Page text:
Voices in Education

Learning to Use My “Teacher Voice" Beyond the Schoolyard

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As teachers, we are all agents for change and improvement. For our students, we can often bring about significant change and improvement in their learning by using our “teacher voice.” Recently, I learned ways I can use my teacher’s voice to bring about change and improvement outside the classroom. I have always known that I have a voice, but I never considered its reach. I had not considered it outside my own little classroom and school world. I had not considered that I might have something important or interesting to say, something that other teachers might find valuable or inspiring in some way. 

How I Learned to Exercise My Voice Outside of the Classroom

Rewind to January 26, 2019…I attended a Better Together California event at Azusa Pacific University’s School of Education entitled, “Amplify Student and Teacher Voice, Choice, and Agency with Digital Tools.” This half-day event was presented by Peter Paccone, social studies teacher in the San Marino Unified School District and teacher advisor to the Better Together California Teachers Summit, and Alice Chen, English language arts teacher in the Walnut Valley Unified School District and a 2014 PBS Digital Innovator. The event consisted of two EdTalk style presentations, Q & A sessions, and hands-on workshops. The event promised engaging and participatory learning using Google tools and various online platforms.

Finding your Voice

It was during a breakout session with Peter that I learned ways to find and amplify my teacher’s voice. In fact, his session was aptly titled, “Amplifying Teacher Voice Beyond the Schoolyard Gate.” Peter is an EdTech expert and the coordinating editor for KQED’s “In the Classroom” website. He shared many resources with the teachers in that classroom, listing outlets for us to share our ideas, best practices, views, and reflections. Some of these included writing articles for Medium.com, KQED’s “In the Classroom” teachers’ blog, or the PBS Teachers Lounge blog. Other ideas involved creating Ted-Ed lessons, or Twitter chats on particular teaching topics. We were all challenged to think about something we might like to write about. How would we title and subtitle the article? What header image might we use?

Write about What You Know Best

I created an online account for Medium.com and gave some thought to a few topics I might like to write about. It was a bit intimidating, looking at that blank screen. I am not a professional writer, nor am I a regular user of social media. How would I even begin? Peter circulated around the room and helped some of us narrow down our choices. Many of us have heard advice to ‘write what you know best,’ so I decided to take that approach. I thought about something that happened to me when I was an undergraduate student that had made a significant impression on me. It was something I adapted for my own use as a teacher with my own students. I wrote a headline I thought was catchy, and a subtitle. Then I wrote the first paragraph or two. Once I started, I didn’t want to stop. I had opened a floodgate! There wasn’t time to finish the article before the session was over, but I was excited about the possibility of having the article published, and spent time over the weekend finishing up. Then, I emailed Peter a copy. He shared it with a few of his contacts and colleagues over the next couple of months and found that PBS Teachers Lounge was interested in publishing it. That’s how “Brain in the Cooler” was born!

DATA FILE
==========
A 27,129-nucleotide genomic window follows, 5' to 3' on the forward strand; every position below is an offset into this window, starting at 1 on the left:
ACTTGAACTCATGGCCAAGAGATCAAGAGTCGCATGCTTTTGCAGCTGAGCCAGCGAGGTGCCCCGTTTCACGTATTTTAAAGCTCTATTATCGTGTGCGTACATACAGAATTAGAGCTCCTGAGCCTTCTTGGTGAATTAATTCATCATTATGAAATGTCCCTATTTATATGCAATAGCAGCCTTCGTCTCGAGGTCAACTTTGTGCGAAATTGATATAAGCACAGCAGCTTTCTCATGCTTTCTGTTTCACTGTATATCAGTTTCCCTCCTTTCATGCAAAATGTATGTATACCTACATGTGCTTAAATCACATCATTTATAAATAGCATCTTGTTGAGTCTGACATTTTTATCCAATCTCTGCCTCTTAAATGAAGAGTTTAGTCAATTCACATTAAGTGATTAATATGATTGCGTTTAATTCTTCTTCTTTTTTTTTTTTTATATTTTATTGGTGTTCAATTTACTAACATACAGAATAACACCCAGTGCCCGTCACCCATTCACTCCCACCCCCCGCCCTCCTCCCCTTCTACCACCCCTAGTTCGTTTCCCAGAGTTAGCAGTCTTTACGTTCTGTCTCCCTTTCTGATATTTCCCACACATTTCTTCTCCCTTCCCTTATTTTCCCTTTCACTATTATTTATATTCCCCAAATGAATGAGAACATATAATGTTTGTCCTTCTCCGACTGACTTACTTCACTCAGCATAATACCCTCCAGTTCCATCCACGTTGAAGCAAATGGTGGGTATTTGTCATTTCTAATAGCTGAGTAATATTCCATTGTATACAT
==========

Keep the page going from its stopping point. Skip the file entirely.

Now that I have had a first foray into publishing online, I am eager to try more new and exciting ways to share. My PLN now includes Twitter, where I have been able to connect with other math teachers to share articles, ideas, and best practices that we find useful, relevant, and enlightening. Via Twitter, I have connected with some of my favorite math people like Professor Keith Devlin and Jo Boaler of Stanford University. I have taken their respective online classes on mathematical thinking and growth mindset learning, which have helped to transform my thinking about math and my own teaching. In the past, I never spent much time on social media, but today I consider it an essential part of my professional development tool kit. 

Broadening My Perspective 

I have broadened my personal network of fellow teachers in my area and new connections have given me opportunities to engage in additional, rich professional development events like the recent Arcadia Innovation Summit sponsored by Arcadia High School. New ideas have come to mind, and I am already planning more writing on some of my interests, such as open-book tests in the math classroom. A Twitter chat or poll would be good for bringing in suggestions from other math teachers, including those outside my home state. Now, I have many options to choose from and I am motivated to share more with the teacher community at large.

Sharing Our Unique Voices 

We as teachers each have our own story, our own narrative, and we are the only ones who can tell those stories. Indeed, no one can tell your story better than you! We have much value to offer our fellow teachers, and much to learn from each other. I would challenge each teacher who reads this post to join social media, expand your Professional Learning Network, and find ways to amplify your teacher’s voice “beyond the schoolyard gate.” The choice is yours! You never know where it will take you! What idea or inspiration do you want to share? 

Dawn Del Vecchio

Dawn Del Vecchio Educator

Dawn has been an educator for 20 years, teaching in K-12 districts as well as community colleges. A graduate of California State University, Los Angeles with an MBA in marketing, Dawn has taught mathematics and business subjects. She currently teaches algebra at a Los Angeles college.

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